Military Mistakes - Page 2




 
--
 
3 Weeks Ago  
MontyB
 
 
Quote:
Originally Posted by BritinBritain
One of the main problems was the black powder ammunition, which fouled the chamber, making it difficult to extract a fired cartridge. Troops were found tryiing the pry a case out of the chamber with a bayonet, whereas with a square the only weapon needed was the bayonet. It must also be remembered what heavy weapons that were issued were placed ineffectively, making them all but useless. Studies have found that there was plenty of ammunition was available to the firing line.
My point was more that with the firing line being closer in and the camp fortified it would have been much easier to maintain the rate of fire with both reserve troops and ammunition being easier to coordinate.
3 Weeks Ago  
BritinBritain
 
 
Quote:
Originally Posted by MontyB
My point was more that with the firing line being closer in and the camp fortified it would have been much easier to maintain the rate of fire with both reserve troops and ammunition being easier to coordinate.
The tactics of the Zulu made it almost impossible for a firing line to hold them at bay. They used the form of the buffalo, the chest attacked from the front, while the horns went left and right of the line, game over. If the chest took out two or three troops, Zulu's would flood through the gap then attack from the rear. However, with the problem of cartridge cases jamming the chamber, bringing the firing line in close would not have helped in my opinion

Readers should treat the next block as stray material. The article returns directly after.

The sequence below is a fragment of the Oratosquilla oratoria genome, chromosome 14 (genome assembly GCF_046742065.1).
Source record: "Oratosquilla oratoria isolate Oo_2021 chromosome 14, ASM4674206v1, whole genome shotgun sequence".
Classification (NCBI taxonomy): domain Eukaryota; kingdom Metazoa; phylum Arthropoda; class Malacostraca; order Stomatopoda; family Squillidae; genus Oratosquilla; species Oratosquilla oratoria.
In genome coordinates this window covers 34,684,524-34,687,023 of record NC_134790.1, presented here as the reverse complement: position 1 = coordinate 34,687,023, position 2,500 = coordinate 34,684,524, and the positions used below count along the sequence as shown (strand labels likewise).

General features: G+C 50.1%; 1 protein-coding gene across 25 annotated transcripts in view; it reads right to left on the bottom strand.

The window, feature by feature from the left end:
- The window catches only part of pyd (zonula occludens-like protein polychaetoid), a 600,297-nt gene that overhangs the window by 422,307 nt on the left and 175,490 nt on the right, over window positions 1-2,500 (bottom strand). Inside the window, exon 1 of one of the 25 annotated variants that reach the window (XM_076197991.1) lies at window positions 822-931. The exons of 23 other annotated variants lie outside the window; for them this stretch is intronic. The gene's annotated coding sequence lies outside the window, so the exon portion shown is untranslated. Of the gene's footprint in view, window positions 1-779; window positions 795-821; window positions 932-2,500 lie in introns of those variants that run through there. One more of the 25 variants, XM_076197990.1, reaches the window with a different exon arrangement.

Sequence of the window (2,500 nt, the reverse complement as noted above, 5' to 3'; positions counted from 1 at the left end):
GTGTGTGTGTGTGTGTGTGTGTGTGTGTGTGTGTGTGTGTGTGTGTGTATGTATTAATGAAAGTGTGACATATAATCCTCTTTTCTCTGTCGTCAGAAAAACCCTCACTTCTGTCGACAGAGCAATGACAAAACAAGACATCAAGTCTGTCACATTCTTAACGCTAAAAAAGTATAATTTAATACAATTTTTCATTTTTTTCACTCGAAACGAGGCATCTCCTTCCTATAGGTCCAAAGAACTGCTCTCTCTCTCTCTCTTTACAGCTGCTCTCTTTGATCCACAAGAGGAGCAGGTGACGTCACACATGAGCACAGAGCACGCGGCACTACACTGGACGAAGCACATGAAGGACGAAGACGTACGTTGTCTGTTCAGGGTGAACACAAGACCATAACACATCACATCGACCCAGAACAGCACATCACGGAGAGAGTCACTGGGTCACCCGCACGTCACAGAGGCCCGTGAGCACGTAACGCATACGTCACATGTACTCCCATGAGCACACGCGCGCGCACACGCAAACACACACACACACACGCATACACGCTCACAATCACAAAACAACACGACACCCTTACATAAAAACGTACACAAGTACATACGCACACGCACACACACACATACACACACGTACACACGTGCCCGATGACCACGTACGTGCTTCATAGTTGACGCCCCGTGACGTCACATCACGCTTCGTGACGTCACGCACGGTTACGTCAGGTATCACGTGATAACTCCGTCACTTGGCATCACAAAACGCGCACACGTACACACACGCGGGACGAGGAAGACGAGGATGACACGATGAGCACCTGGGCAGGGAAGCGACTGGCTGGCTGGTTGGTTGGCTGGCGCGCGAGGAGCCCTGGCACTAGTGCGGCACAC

If you get the chance, visit Isandlwana and Rorkes Drift. Its well worth the trip.
3 Weeks Ago  
MontyB
 
 
Quote:
Originally Posted by I3BrigPvSk
I have been thinking about a quite fun thread in which we discuss military mistakes/failures. Not political mistakes, but military mistakes.

I am thinking about mistakes and failures quite similar to this one. When the RN was hunting down the battleship Bismarck, the Swordfish torpedo bombers accidentally attacked the Cruiser HMS Sheffield. Fortunately all the torpedoes missed

Do you know about other blunders like the one above?
What about the IJN Musashi, it's construction was an elaborate secret until it was launched and sent a tidal surge through Nagasaki.
--
2 Weeks Ago  
I3BrigPvSk
 
 
Quote: